Boston Real Estate Market Insights

Know what's going on in the Boston real estate market.

Boston - Home Listings

(Data for Boston - Suffolk, Norfolk, and Middlesex Counties)

Boston - Median Home Price ($)

(Data for Boston - Suffolk, Norfolk, and Middlesex Counties)

Boston - Homes Sold

(Data for Boston - Suffolk, Norfolk, and Middlesex Counties)

Tips to help home buyers compete in a competitive real estate market

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Low
Competition

Low competition markets mean there is a more supply than demand for homes and its when as a buyer you have the most leverage.

In order to be successful you may consider:

 

  • Pricing lower or near the asking price. You may also decide to wait after the first weekend the home is on the market to make an offer.

  • Include mortgage, appraisal, and inspection contingencies if you feel there is some risk on the table.

  • ​Target a closing date that works best for you.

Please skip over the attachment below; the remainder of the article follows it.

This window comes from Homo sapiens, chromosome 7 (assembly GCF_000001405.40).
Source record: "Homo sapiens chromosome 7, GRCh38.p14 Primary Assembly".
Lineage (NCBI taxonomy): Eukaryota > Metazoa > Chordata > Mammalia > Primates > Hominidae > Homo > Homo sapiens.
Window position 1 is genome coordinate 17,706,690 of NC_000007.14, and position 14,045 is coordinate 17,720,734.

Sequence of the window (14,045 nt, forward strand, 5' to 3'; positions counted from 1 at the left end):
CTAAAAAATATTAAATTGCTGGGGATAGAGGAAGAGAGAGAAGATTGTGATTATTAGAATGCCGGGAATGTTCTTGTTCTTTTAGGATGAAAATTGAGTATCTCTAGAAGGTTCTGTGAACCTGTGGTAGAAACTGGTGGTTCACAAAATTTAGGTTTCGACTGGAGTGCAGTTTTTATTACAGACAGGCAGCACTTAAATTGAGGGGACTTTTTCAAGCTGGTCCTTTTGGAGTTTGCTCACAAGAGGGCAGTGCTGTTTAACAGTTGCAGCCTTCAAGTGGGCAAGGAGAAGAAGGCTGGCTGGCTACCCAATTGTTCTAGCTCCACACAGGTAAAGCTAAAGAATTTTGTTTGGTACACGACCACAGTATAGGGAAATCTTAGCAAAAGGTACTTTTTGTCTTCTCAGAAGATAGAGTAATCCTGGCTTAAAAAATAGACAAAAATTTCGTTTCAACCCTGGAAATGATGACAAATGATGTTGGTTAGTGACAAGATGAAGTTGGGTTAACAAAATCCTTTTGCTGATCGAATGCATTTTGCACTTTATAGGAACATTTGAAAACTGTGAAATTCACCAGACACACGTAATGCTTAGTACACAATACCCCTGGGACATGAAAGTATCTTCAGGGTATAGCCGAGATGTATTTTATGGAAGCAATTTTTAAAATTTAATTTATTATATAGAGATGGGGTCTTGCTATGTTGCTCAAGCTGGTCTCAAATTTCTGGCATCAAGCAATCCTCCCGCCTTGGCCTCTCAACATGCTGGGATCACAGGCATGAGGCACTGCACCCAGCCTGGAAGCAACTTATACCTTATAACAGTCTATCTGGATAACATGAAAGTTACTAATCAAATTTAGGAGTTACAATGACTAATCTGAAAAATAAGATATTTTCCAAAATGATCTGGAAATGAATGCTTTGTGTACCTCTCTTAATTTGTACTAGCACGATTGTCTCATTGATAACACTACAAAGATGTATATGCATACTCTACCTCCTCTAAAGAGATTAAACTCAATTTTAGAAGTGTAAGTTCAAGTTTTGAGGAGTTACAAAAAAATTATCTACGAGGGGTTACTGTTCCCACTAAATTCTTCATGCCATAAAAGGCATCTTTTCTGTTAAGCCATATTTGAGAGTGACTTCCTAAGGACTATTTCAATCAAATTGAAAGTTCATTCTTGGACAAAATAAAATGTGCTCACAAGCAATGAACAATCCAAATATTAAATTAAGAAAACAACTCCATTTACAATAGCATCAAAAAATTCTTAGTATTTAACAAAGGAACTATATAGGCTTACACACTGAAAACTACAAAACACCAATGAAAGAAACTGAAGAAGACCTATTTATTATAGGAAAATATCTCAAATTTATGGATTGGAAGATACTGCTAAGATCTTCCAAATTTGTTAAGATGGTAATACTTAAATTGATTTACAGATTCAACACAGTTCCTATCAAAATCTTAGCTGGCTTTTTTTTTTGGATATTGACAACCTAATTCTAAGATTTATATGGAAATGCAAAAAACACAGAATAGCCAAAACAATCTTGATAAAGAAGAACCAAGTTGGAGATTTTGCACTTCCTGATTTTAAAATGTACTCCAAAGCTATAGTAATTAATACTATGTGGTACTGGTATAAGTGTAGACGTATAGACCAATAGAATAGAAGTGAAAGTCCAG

Moderate
Competition

Medium competition markets mean there is a balanced demand and supply for homes and being aggressive in some parts of an offer may make sense vs. others.

In order to be successful you may have to consider the following:

 

  • Compete on price, but be confident that there will also be other options if this home does not work out. Escalation clause is still a great tool to utilize if its possible.

  • To create an edge, be realistic on if a home inspection is really needed or is it a nice to have? If the home is younger than 20 years consider dropping it.

  • Keep your mortgage and appraisal contingencies included especially if you think they are needed and you feel there is some risk on the table.

High
Competition

High competition markets mean there is more demand than supply for homes and getting as close to a 'clean' offer as possible will be needed.

In order to be successful you may have to consider the following:

 

  • Ultimate pricing could go over asking price, an escalation clause is a helpful tool to compete (if it's accepted by the seller).

  • For homes where pricing goes above generally appraised levels you may have to drop your appraisal contingency to remain competitive.

  • To compete with cash offers, you may need to drop your mortgage contingency entirely. If needed getting a 'pre-commitment' from your lender is a great tool to fight against cash offers.

  • For homes younger than at least 20 years in age, you may have to drop inspection contingencies.